The Bangladeshi bank that pioneered small loans to lift people out of poverty, earning the Nobel Peace Prize, flouted rules in its business activities, a government investigator said Tuesday.
Grameen Bank violated its structure as a microlender by creating affiliates that became successful business entities, the head of an investigation into the bank's practices said.
Because they were independent, the affiliates did not benefit Grameen shareholders. The committee recommended the government bring those affiliates under Grameen's direct control, A.K. Monowar Uddin Ahmed told The Associated Press.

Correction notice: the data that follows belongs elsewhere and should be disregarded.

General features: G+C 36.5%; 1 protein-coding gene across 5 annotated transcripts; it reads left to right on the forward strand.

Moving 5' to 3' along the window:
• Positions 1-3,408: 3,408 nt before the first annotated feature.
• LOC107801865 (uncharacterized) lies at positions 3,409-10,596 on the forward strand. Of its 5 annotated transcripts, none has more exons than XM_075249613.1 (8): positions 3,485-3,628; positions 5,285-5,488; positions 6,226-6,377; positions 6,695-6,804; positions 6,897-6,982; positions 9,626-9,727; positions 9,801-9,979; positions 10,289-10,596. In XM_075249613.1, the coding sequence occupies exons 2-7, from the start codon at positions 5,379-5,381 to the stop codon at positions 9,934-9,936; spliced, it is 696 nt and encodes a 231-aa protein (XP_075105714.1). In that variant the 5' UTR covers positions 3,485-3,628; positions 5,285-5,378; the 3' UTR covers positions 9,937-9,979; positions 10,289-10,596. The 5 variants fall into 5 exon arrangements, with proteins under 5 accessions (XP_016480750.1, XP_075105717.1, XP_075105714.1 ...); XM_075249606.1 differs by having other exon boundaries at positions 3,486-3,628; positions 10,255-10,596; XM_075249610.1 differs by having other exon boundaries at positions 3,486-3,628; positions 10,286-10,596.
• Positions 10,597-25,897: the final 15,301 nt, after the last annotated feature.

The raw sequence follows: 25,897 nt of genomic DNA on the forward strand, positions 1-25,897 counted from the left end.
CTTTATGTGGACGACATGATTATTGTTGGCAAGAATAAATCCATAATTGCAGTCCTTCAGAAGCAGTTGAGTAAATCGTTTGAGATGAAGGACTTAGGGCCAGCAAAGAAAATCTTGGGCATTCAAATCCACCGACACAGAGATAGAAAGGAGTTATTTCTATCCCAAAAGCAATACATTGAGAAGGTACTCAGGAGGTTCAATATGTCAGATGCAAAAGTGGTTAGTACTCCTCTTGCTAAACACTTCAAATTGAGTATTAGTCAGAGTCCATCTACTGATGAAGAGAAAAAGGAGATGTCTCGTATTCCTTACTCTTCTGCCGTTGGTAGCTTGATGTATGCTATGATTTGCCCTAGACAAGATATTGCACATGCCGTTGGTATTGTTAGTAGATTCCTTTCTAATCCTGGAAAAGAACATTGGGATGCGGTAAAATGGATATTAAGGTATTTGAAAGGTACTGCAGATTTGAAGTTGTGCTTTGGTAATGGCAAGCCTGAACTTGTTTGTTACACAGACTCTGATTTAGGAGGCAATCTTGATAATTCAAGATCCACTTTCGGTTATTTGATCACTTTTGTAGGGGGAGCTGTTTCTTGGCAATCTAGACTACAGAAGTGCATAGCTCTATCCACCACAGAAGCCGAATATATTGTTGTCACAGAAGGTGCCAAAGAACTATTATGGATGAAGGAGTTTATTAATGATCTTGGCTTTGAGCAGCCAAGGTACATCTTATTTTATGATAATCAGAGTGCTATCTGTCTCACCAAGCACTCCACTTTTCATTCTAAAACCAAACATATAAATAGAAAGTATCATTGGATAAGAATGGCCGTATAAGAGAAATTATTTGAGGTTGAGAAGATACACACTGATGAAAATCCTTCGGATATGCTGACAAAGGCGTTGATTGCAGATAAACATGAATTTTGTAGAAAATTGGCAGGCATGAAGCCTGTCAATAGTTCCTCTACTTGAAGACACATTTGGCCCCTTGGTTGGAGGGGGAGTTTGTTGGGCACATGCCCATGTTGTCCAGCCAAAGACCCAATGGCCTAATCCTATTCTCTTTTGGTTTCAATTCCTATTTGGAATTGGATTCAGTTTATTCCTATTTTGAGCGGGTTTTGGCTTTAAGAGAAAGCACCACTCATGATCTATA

The report found no money was stolen, and Ahmed said the irregularities are "still possible to correct."
The report, with findings and recommendations for corrective action, was given to Finance Minister Abul Mal Abdul Muhith on Monday.
Ahmed says the transfer of a Norwegian fund from Grameen Bank to one of its ventures was done beyond the bank's legal boundary, but the committee considered the matter settled between the countries.
Micro-lending has spread throughout the developing world and earned Grameen and its founder Muhammad Yunus the 2006 Nobel Peace Prize.
Bangladesh's central bank removed the 71-year-old Yunus as Grameen's managing director earlier this month after finding he violated retirement laws. He lost court appeals arguing the removal was illegal.
Yunus has said the government was trying to take over his bank.